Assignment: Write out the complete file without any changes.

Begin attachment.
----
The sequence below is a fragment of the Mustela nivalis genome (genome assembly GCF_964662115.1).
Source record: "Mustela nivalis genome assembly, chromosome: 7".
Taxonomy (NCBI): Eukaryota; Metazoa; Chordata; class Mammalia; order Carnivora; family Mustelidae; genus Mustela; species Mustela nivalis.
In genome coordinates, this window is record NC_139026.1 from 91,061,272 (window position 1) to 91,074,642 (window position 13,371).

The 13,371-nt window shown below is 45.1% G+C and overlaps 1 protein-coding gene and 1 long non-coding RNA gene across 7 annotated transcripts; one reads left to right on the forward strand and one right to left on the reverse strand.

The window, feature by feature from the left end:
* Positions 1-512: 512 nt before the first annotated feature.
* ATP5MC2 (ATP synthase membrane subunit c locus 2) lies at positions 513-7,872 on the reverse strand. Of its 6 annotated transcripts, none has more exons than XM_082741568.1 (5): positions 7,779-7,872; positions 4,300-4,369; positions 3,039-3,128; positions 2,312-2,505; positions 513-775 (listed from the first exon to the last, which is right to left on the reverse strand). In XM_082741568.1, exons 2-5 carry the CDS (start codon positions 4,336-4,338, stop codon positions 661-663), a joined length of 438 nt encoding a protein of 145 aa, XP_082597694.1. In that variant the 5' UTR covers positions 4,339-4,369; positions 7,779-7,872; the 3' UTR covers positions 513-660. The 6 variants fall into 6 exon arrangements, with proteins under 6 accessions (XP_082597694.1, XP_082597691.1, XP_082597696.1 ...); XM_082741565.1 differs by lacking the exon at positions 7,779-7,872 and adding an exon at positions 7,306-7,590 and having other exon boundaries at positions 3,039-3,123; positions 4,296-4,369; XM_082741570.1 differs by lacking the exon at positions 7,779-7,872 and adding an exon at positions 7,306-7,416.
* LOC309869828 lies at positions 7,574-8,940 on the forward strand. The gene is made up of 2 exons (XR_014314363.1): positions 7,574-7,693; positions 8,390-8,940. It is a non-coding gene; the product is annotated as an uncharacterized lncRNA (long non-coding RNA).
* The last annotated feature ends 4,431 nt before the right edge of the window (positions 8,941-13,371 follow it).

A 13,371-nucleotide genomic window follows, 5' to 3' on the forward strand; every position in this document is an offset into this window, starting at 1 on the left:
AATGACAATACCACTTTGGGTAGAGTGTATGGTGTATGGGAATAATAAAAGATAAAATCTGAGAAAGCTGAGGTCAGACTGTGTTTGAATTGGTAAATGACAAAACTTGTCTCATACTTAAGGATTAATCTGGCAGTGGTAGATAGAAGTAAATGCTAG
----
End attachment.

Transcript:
The sequence below is a fragment of the Mustela nivalis genome (genome assembly GCF_964662115.1).
Source record: "Mustela nivalis genome assembly, chromosome: 7".
Taxonomy (NCBI): Eukaryota; Metazoa; Chordata; class Mammalia; order Carnivora; family Mustelidae; genus Mustela; species Mustela nivalis.
In genome coordinates, this window is record NC_139026.1 from 91,061,272 (window position 1) to 91,074,642 (window position 13,371).

The 13,371-nt window shown below is 45.1% G+C and overlaps 1 protein-coding gene and 1 long non-coding RNA gene across 7 annotated transcripts; one reads left to right on the forward strand and one right to left on the reverse strand.

The window, feature by feature from the left end:
* Positions 1-512: 512 nt before the first annotated feature.
* ATP5MC2 (ATP synthase membrane subunit c locus 2) lies at positions 513-7,872 on the reverse strand. Of its 6 annotated transcripts, none has more exons than XM_082741568.1 (5): positions 7,779-7,872; positions 4,300-4,369; positions 3,039-3,128; positions 2,312-2,505; positions 513-775 (listed from the first exon to the last, which is right to left on the reverse strand). In XM_082741568.1, exons 2-5 carry the CDS (start codon positions 4,336-4,338, stop codon positions 661-663), a joined length of 438 nt encoding a protein of 145 aa, XP_082597694.1. In that variant the 5' UTR covers positions 4,339-4,369; positions 7,779-7,872; the 3' UTR covers positions 513-660. The 6 variants fall into 6 exon arrangements, with proteins under 6 accessions (XP_082597694.1, XP_082597691.1, XP_082597696.1 ...); XM_082741565.1 differs by lacking the exon at positions 7,779-7,872 and adding an exon at positions 7,306-7,590 and having other exon boundaries at positions 3,039-3,123; positions 4,296-4,369; XM_082741570.1 differs by lacking the exon at positions 7,779-7,872 and adding an exon at positions 7,306-7,416.
* LOC309869828 lies at positions 7,574-8,940 on the forward strand. The gene is made up of 2 exons (XR_014314363.1): positions 7,574-7,693; positions 8,390-8,940. It is a non-coding gene; the product is annotated as an uncharacterized lncRNA (long non-coding RNA).
* The last annotated feature ends 4,431 nt before the right edge of the window (positions 8,941-13,371 follow it).

A 13,371-nucleotide genomic window follows, 5' to 3' on the forward strand; every position in this document is an offset into this window, starting at 1 on the left:
AATGACAATACCACTTTGGGTAGAGTGTATGGTGTATGGGAATAATAAAAGATAAAATCTGAGAAAGCTGAGGTCAGACTGTGTTTGAATTGGTAAATGACAAAACTTGTCTCATACTTAAGGATTAATCTGGCAGTGGTAGATAGAAGTAAATGCTAG